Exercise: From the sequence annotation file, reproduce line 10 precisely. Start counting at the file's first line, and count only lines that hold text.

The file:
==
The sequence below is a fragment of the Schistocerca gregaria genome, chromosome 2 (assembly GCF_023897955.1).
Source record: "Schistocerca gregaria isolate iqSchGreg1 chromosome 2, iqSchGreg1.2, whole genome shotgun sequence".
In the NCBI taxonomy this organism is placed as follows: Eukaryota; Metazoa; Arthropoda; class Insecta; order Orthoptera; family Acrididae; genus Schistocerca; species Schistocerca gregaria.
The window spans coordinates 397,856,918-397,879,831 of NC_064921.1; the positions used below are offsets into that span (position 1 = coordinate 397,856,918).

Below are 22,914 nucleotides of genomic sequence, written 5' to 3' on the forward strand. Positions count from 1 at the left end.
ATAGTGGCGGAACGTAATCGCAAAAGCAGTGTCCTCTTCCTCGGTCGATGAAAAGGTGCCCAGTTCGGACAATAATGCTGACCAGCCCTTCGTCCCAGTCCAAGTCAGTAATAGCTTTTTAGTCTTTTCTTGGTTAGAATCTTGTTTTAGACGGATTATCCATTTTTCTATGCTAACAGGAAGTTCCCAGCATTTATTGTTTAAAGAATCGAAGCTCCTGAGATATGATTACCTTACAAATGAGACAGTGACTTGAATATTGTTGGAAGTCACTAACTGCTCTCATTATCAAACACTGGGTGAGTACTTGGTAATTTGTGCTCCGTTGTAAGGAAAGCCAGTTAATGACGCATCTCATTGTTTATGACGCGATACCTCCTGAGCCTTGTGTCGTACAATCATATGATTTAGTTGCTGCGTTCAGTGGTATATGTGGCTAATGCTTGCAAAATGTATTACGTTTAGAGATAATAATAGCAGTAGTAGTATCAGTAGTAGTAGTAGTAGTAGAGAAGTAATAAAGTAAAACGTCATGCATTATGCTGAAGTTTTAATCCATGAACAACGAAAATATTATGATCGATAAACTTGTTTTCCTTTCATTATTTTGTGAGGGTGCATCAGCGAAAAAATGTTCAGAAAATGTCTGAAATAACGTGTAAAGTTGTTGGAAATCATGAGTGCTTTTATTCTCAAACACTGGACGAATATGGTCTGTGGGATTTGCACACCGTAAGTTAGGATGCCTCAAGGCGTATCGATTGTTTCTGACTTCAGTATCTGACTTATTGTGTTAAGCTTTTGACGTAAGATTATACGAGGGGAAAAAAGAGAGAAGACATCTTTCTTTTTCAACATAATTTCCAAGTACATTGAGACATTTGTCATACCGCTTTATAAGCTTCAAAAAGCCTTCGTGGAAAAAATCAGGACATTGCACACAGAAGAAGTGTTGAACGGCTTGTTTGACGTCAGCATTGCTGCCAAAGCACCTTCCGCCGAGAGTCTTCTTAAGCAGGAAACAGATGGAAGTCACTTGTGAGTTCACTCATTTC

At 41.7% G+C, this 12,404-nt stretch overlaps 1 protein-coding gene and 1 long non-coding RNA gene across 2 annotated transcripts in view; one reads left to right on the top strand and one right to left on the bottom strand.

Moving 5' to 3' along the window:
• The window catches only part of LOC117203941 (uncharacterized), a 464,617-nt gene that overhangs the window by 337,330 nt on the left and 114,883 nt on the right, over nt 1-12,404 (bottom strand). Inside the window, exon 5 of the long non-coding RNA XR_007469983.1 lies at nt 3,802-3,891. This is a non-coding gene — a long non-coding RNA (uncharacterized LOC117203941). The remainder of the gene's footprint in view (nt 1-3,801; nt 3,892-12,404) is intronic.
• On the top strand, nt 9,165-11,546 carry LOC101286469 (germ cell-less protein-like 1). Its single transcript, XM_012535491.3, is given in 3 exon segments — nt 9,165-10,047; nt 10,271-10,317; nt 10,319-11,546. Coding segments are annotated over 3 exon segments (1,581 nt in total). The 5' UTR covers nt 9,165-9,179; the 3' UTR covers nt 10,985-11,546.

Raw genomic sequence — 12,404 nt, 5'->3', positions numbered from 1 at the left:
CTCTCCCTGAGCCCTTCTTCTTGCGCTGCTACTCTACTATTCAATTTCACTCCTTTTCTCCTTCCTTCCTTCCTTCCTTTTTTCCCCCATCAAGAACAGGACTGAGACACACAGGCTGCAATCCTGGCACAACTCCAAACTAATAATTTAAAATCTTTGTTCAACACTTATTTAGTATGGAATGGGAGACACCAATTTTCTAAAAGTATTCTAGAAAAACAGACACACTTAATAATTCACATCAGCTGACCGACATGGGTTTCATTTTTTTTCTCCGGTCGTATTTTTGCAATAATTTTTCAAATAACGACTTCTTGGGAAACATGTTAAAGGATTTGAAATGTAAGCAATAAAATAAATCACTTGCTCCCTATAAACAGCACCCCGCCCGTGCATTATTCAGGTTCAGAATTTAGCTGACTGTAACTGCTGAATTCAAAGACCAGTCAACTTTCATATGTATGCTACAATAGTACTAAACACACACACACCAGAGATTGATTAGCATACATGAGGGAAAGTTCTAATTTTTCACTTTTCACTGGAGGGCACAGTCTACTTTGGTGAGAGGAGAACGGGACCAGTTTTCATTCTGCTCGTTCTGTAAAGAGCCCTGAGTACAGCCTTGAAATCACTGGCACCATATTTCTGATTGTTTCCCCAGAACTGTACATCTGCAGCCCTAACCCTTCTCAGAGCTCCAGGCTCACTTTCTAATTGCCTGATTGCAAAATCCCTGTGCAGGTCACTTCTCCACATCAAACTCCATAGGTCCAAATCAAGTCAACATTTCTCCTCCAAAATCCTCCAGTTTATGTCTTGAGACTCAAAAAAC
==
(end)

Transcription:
• On the top strand, nt 9,165-11,546 carry LOC101286469 (germ cell-less protein-like 1). Its single transcript, XM_012535491.3, is given in 3 exon segments — nt 9,165-10,047; nt 10,271-10,317; nt 10,319-11,546. Coding segments are annotated over 3 exon segments (1,581 nt in total). The 5' UTR covers nt 9,165-9,179; the 3' UTR covers nt 10,985-11,546.